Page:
They claim that having 129 trades that require it works against Puerto Rico's development indicators.
Juan Villeta (right), president of the Puerto Rican Association of Financial Analysts and Jorge Rodríguez, founder of the Puerto Rico Institute for Economic Liberty (VANESSA SERRA DIAZ).
In Puerto Rico, there are 129 trades and jobs that cannot be legally practiced unless the person obtains a license from the state.
Engineer Jorge Rodríguez, founder of the Puerto Rico Institute for Economic Liberty, pointed to this catalog of compulsory licenses as one of the factors for the island's poor performance in economic development indicators. Rodríguez, who is the Chief Executive Officer of the industrial automation engineering firm PACIV, presented his study 'Puerto Rico's Economic Indicators' before the Puerto Rican Association of Financial Analysts. He conducted this analysis with the University of Puerto Rico and is part of a report by the Institute for Justice. Rodríguez will then make public policy proposals based on this research.
He detailed that, of the 129 occupational licenses that are mandatory on the island, there are at least 12 that do not exist in any U.S. state. In addition, he said, there are 26 occupations with compulsory professional organizations (“colegiación”).
This, he said, is then conducive to people with these talents preferring to move to a state where there is no requirement to have formal education or undergo a licensing process to work. "Why does this happen? We know why. It's the professional organizations. If they're licensed, you want the “picket fence”. But who thinks about Doña Juana, about Tony, about Menganito who are trying to get ahead," he said. "How will a person prosper if you put obstacle after obstacle in their way?
Of the licenses they evaluated (about 50), the average number of days of education and preparation is 144 days, plus experience and at least one exam. The average cost of obtaining these licenses is $228.
"A government cannot require a person to be associated with someone in order to work," said Rodriguez, who promotes education on economic liberty issues. "Economic liberty is a constitutional right; that you can work. These professional associations go on the obvious side of freedom of association, because you do have to be free to associate with whomever you want, but they cannot require you to be associated to work."
The engineer also said that he does not advocate the elimination of all licenses. He recalled that these began with the medical profession to monitor the health and safety of citizens. "In the United States, in 1985 there were 5% of the workforce with occupational licenses. Today it is 25%," he detailed, adding that one of the reasons for the creation of these licenses was the lobbying of educational institutions and professional organizations. "The biggest (proponent) they found to create them is that, prior to the license, a guild was always created, an association that does the lobbying. This leads to an interior designers' license that has nothing to do with your well-being.”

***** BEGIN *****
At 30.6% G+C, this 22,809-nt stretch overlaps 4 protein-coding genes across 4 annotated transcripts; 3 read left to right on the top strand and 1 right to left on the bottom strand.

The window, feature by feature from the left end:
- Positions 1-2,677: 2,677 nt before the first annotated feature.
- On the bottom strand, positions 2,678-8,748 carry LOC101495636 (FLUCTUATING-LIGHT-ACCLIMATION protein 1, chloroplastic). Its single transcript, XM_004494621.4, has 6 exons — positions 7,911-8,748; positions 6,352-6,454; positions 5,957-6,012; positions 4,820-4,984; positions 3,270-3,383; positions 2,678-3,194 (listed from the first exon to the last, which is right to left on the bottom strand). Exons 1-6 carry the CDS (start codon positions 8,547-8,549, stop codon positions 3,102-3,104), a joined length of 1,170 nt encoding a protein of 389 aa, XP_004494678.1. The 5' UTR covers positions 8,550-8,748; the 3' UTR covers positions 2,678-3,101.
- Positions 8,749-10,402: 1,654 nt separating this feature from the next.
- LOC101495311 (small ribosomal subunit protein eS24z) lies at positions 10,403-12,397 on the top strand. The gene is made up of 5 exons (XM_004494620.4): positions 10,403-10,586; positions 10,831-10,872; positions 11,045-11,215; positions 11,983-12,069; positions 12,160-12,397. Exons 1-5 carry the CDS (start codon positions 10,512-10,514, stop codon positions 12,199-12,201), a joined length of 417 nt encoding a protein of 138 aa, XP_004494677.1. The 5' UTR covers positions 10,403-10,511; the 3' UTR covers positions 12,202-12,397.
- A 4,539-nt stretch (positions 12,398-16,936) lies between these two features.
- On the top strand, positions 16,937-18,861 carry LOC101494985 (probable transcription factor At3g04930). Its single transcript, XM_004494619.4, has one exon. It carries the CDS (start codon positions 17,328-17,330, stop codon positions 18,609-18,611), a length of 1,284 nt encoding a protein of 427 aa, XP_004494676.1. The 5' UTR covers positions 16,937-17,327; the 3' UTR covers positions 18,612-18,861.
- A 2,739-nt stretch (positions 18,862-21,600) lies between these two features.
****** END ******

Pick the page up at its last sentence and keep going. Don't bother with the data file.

"According to information on the Department of State website, the interior decorator license has at least 12 requirements, including a practical exam, a theoretical exam and having a degree. This license costs $50.
The beauty specialist license - which is for life - also costs $50. In addition to certificates such as criminal records and others, it requires certification through eighth grade and a beauty specialist diploma and a 1,000-hour course.
The analyst questioned the arbitrariness of some of these licenses, because while a license for an emergency medical technician requires 400 hours, a license for a manicurist or a tour guide requires thousands of hours.
"They require more hours from an interior designer than from an emergency medical technician. Academics explain to us why and it is because basically associations are created that want to look out for their interests and start lobbying because if I control the supply, I control the prices. Nobody is looking out for the manicurists. But Doña Juana in Juana Díaz, who is good at painting nails, but doesn't have the education, I report her and close her business," he said. "Twenty-six states have already reformed their occupational licenses," he concluded.
This article was originally published in Spanish in El Nuevo Dia.